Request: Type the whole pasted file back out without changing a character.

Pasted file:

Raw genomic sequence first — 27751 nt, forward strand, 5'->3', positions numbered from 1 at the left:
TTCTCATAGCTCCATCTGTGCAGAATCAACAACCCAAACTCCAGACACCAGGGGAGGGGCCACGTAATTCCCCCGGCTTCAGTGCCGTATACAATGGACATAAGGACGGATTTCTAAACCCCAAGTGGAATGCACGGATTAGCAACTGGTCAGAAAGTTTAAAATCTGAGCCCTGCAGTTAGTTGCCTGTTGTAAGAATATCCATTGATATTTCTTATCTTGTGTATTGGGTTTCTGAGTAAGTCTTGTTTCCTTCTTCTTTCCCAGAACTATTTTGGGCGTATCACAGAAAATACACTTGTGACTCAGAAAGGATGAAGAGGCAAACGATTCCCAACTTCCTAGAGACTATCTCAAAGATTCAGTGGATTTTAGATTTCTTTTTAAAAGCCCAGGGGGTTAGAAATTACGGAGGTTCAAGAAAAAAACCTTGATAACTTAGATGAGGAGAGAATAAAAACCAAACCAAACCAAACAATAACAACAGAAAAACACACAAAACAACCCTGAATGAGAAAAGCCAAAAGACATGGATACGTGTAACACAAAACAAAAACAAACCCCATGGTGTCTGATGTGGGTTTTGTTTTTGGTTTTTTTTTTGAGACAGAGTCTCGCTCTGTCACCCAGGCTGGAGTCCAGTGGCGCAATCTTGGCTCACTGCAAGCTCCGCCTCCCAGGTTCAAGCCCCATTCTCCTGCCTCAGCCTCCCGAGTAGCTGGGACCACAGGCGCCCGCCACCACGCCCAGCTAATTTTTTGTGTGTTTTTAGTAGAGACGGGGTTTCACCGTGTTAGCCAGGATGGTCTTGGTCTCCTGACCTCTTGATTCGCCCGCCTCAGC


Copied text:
Raw genomic sequence first — 27751 nt, forward strand, 5'->3', positions numbered from 1 at the left:
TTCTCATAGCTCCATCTGTGCAGAATCAACAACCCAAACTCCAGACACCAGGGGAGGGGCCACGTAATTCCCCCGGCTTCAGTGCCGTATACAATGGACATAAGGACGGATTTCTAAACCCCAAGTGGAATGCACGGATTAGCAACTGGTCAGAAAGTTTAAAATCTGAGCCCTGCAGTTAGTTGCCTGTTGTAAGAATATCCATTGATATTTCTTATCTTGTGTATTGGGTTTCTGAGTAAGTCTTGTTTCCTTCTTCTTTCCCAGAACTATTTTGGGCGTATCACAGAAAATACACTTGTGACTCAGAAAGGATGAAGAGGCAAACGATTCCCAACTTCCTAGAGACTATCTCAAAGATTCAGTGGATTTTAGATTTCTTTTTAAAAGCCCAGGGGGTTAGAAATTACGGAGGTTCAAGAAAAAAACCTTGATAACTTAGATGAGGAGAGAATAAAAACCAAACCAAACCAAACAATAACAACAGAAAAACACACAAAACAACCCTGAATGAGAAAAGCCAAAAGACATGGATACGTGTAACACAAAACAAAAACAAACCCCATGGTGTCTGATGTGGGTTTTGTTTTTGGTTTTTTTTTTGAGACAGAGTCTCGCTCTGTCACCCAGGCTGGAGTCCAGTGGCGCAATCTTGGCTCACTGCAAGCTCCGCCTCCCAGGTTCAAGCCCCATTCTCCTGCCTCAGCCTCCCGAGTAGCTGGGACCACAGGCGCCCGCCACCACGCCCAGCTAATTTTTTGTGTGTTTTTAGTAGAGACGGGGTTTCACCGTGTTAGCCAGGATGGTCTTGGTCTCCTGACCTCTTGATTCGCCCGCCTCAGC